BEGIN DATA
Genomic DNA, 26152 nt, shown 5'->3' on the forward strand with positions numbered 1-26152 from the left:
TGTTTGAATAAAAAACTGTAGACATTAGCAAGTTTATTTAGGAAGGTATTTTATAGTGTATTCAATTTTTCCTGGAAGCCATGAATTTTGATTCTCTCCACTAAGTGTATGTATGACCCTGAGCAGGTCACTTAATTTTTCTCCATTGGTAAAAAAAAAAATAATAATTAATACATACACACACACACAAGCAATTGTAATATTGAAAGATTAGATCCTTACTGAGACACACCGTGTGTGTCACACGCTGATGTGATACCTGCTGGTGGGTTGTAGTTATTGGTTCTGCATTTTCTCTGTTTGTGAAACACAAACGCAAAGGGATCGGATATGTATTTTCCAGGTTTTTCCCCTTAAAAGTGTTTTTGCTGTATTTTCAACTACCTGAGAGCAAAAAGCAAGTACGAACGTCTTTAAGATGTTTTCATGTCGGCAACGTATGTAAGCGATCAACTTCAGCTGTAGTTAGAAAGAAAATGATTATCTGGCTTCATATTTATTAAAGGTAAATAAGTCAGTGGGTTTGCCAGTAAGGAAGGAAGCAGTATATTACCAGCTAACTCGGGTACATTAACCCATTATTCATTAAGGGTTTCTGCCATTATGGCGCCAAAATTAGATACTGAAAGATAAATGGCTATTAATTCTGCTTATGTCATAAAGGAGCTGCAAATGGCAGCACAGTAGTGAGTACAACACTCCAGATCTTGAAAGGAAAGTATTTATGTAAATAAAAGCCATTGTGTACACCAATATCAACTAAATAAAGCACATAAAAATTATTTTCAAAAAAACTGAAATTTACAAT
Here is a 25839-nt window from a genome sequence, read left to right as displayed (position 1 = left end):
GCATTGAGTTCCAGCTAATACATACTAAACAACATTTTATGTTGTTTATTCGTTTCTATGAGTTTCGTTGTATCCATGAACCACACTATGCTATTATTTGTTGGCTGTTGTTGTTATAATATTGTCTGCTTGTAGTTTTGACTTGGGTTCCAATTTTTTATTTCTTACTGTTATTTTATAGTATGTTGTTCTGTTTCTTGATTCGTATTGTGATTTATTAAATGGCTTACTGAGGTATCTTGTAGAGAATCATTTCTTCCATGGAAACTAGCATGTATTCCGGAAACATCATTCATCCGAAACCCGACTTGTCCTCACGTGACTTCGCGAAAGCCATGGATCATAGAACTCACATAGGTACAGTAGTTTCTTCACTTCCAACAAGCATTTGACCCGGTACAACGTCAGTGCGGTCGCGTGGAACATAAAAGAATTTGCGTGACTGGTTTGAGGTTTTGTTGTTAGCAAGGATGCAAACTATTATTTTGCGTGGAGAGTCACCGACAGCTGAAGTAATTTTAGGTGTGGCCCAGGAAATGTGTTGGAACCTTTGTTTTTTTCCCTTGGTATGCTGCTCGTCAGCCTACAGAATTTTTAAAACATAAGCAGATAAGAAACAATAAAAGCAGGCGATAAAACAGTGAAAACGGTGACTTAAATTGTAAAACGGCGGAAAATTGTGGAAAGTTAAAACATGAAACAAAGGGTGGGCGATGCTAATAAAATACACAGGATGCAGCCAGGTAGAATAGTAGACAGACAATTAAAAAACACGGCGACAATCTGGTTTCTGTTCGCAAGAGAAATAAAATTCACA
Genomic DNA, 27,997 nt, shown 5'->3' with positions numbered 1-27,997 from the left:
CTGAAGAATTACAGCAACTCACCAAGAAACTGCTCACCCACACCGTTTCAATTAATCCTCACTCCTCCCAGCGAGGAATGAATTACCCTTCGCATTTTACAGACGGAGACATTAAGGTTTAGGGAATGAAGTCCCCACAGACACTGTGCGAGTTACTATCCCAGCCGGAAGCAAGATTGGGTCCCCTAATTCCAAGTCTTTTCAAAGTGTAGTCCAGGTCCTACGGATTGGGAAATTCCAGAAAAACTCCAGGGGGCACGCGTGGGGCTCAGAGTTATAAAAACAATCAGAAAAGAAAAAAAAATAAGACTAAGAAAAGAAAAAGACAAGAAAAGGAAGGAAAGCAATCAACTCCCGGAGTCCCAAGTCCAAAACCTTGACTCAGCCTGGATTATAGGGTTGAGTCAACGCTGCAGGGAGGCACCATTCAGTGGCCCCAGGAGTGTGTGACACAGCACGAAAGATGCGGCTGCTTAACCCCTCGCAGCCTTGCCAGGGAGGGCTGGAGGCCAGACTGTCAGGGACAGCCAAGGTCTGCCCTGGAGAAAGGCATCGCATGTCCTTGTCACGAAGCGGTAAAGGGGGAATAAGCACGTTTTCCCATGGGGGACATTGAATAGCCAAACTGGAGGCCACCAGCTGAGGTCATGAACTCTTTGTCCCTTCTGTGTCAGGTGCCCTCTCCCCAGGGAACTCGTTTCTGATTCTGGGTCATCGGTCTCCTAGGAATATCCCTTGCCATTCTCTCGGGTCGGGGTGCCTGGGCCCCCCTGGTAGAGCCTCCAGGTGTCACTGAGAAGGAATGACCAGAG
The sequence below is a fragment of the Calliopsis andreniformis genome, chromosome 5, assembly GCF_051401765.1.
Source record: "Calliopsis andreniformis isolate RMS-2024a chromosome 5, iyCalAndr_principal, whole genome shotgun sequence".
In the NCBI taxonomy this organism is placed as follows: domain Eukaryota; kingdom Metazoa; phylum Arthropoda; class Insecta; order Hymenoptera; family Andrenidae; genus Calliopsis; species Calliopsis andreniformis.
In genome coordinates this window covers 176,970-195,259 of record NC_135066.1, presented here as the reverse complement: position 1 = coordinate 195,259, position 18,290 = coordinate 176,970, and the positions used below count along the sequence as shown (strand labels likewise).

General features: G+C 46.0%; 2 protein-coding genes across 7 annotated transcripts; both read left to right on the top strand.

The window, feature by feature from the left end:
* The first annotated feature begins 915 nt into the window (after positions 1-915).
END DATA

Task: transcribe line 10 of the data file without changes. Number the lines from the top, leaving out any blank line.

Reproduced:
In genome coordinates this window covers 176,970-195,259 of record NC_135066.1, presented here as the reverse complement: position 1 = coordinate 195,259, position 18,290 = coordinate 176,970, and the positions used below count along the sequence as shown (strand labels likewise).